Courses for potential surgeons are typically offered through doctoral degrees in medicine and surgery. The various surgical sub-disciplines are explored so students understand the skills needed for orthopedic, pediatric, cardiothoracic or general surgery.
Undergraduate coursework lays the foundation for medical school and residency programs, where students of surgery will get more detailed instruction and experience working with and learning from experienced surgeons. Through such residency programs, students gain experience in the many different surgical fields so they know what to expect out of each area and can decide if they want to go into research or professional practice.
Here are some common concepts covered in surgeon courses:
- Critical care
- Surgery principles
- Pre- and post-operative care
- Operative procedures
- Surgical division and specialties
List of Surgeon Courses
Physiology and Anatomy
Courses in physiology and anatomy are necessary for all health care professionals, including surgeon programs. Students study how the body works, blood vessels, body systems, bones, muscles, joints and major organs. This beginning surgeon course ensures that students understand where major body parts are and can prevent serious surgical mistakes. Often, this surgeon class familiarizes students with medical terminology, including proper names for body parts, surgical procedures and surgical tools.
Surgery Clinical Course
In this first and second year surgeon course, students rotate through multiple specialties in surgery. They gain experience in general surgery, orthopedic surgery, cardiothoracic surgery and pediatric surgery. This leads to familiarity with all aspects of surgery and encourages surgical competency. Although students only take part in minor surgical procedures, it provides practical experience and creates a foundation for when students begin more interactive surgeon courses.
Clinical Subjects in Surgery
Like the other clinical courses, this surgeon class familiarizes students with each field of surgery, including urology, pediatric and orthopedic, but through a lecture and research format. This course is taken over a period of two years at different levels of education, becoming more difficult as it progresses. Students demonstrate their understanding of surgical procedures through labs, tests and oral explanations. They often also study surgical research to become familiar with medical breakthroughs and changes in the world of medicine.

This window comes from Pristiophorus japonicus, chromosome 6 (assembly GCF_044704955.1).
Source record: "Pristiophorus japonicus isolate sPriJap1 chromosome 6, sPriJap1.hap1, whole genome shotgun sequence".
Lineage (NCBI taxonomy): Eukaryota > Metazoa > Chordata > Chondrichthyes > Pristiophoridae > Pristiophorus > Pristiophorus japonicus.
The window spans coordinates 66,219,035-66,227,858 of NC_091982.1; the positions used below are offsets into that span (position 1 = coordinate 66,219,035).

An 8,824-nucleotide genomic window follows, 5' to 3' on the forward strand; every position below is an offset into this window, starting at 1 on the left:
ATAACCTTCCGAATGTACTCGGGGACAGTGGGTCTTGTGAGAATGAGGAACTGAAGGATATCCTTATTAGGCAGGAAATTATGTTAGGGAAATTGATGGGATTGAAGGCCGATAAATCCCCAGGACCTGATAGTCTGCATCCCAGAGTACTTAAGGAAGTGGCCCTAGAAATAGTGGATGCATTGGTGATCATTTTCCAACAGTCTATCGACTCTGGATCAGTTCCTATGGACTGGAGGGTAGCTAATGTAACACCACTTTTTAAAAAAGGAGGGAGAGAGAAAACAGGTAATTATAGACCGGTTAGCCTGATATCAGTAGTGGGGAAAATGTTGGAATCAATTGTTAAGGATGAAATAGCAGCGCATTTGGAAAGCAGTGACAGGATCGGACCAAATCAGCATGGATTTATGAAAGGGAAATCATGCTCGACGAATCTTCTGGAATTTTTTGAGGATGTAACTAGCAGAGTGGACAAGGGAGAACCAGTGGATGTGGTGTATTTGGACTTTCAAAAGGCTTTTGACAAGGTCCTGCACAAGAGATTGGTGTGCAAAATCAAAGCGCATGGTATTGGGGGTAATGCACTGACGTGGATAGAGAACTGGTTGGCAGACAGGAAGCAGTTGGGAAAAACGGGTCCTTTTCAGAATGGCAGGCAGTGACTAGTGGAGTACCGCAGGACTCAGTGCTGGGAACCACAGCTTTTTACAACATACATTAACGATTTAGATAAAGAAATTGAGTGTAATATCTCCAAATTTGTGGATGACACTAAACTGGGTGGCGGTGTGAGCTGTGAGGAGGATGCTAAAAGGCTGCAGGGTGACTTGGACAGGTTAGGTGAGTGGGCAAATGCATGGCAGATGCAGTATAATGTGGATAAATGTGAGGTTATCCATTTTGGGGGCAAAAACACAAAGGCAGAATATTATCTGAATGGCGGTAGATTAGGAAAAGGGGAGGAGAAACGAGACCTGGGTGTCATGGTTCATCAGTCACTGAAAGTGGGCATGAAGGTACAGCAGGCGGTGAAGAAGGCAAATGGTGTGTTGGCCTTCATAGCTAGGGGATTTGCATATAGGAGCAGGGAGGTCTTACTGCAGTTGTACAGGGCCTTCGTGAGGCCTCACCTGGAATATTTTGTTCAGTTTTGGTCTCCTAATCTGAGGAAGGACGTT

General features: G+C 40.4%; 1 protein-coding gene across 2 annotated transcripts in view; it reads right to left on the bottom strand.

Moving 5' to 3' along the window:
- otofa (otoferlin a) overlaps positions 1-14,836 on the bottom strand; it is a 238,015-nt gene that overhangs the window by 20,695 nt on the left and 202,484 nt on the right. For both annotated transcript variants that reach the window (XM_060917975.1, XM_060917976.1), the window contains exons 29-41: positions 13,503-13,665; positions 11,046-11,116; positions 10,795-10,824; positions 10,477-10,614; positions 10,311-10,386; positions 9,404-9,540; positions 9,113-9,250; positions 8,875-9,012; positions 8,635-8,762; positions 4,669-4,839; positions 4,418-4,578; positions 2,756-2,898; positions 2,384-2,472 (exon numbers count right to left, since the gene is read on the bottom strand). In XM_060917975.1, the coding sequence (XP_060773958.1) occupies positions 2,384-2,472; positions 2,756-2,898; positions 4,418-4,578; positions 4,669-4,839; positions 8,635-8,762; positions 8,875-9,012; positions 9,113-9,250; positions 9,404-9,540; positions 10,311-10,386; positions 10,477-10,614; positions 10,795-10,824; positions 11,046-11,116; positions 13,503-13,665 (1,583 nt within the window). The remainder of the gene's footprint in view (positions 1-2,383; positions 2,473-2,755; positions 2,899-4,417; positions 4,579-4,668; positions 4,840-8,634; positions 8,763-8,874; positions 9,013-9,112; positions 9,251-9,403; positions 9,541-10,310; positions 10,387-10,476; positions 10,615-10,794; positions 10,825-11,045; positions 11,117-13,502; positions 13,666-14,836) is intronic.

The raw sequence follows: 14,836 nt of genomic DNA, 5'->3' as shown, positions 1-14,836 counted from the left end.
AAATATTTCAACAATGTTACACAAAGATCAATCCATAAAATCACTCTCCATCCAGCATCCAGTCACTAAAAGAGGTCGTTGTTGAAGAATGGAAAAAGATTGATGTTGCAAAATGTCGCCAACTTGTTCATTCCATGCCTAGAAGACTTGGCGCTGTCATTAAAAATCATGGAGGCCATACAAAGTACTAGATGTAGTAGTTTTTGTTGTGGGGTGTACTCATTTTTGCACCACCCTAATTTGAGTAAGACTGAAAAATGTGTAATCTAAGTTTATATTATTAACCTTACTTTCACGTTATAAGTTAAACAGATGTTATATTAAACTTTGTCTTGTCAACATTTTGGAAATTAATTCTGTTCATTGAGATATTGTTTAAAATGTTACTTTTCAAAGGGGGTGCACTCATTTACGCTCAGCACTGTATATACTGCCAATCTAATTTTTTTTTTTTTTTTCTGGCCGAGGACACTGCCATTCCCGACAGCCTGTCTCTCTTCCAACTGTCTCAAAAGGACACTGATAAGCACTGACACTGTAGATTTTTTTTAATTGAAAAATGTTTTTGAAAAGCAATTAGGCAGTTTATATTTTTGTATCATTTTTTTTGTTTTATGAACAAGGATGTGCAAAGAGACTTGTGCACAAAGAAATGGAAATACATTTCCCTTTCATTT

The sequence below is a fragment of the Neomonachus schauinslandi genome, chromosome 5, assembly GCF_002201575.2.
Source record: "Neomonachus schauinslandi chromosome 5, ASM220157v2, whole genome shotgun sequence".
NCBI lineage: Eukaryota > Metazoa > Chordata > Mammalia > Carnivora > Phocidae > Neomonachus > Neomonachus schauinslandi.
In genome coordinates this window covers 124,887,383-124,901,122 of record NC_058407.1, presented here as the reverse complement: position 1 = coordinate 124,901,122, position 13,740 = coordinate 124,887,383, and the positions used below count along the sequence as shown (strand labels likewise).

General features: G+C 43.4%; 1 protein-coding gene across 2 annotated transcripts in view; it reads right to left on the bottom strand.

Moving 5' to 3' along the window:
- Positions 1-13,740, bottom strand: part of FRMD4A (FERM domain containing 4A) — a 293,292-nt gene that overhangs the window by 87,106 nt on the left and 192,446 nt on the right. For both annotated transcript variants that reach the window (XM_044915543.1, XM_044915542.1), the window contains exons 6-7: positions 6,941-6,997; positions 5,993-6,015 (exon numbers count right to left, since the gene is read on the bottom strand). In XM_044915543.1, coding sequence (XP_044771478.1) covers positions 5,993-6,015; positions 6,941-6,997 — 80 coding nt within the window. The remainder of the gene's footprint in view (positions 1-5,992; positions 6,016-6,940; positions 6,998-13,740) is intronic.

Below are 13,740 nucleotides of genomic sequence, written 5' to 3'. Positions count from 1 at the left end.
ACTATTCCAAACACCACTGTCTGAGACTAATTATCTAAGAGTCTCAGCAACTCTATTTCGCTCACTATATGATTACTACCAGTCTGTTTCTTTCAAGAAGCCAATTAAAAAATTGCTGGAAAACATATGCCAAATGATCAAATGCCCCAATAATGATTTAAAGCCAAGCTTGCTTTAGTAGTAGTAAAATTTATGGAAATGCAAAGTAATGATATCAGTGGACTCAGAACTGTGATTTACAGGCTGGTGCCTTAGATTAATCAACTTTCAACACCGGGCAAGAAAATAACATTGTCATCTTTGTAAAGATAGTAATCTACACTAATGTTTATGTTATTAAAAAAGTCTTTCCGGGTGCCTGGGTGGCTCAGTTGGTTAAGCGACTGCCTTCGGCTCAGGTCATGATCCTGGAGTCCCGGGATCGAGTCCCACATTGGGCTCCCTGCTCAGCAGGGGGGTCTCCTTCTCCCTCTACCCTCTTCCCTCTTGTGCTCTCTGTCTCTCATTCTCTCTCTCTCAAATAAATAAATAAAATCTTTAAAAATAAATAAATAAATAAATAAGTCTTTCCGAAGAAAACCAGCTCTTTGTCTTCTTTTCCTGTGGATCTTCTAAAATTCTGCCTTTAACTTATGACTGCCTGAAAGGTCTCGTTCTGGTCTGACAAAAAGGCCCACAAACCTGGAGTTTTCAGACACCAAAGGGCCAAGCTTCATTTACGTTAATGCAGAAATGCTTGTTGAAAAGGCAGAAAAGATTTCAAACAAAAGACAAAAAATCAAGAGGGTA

In elective surgeon courses, students choose a surgical field of interest and study it in detail. This often includes research, lab and hospital experience. Typically taken in a student's fourth year of a doctor of medicine program, these elective courses go into in-depth detail of surgical procedures and include caring for surgical patients and surgeons' responsibilities. Students can see practical applications of surgery and learn how it benefits patients.
Residency Training in Surgery
Residency programs for surgeons take about five years and they give students the actual, hands-on, practical aspects they need to become a full-fledged, licensed doctor. They gain practical experience using tools to perform surgeries, removing and inserting organs and communicating with doctors and nurses under the supervision of licensed professionals. This training period builds upon the skills students gain through their doctor of medicine program. Typically, universities pair students with residency programs at hospitals and clinics in the area; the residency program is paid. The hospital is liable for students.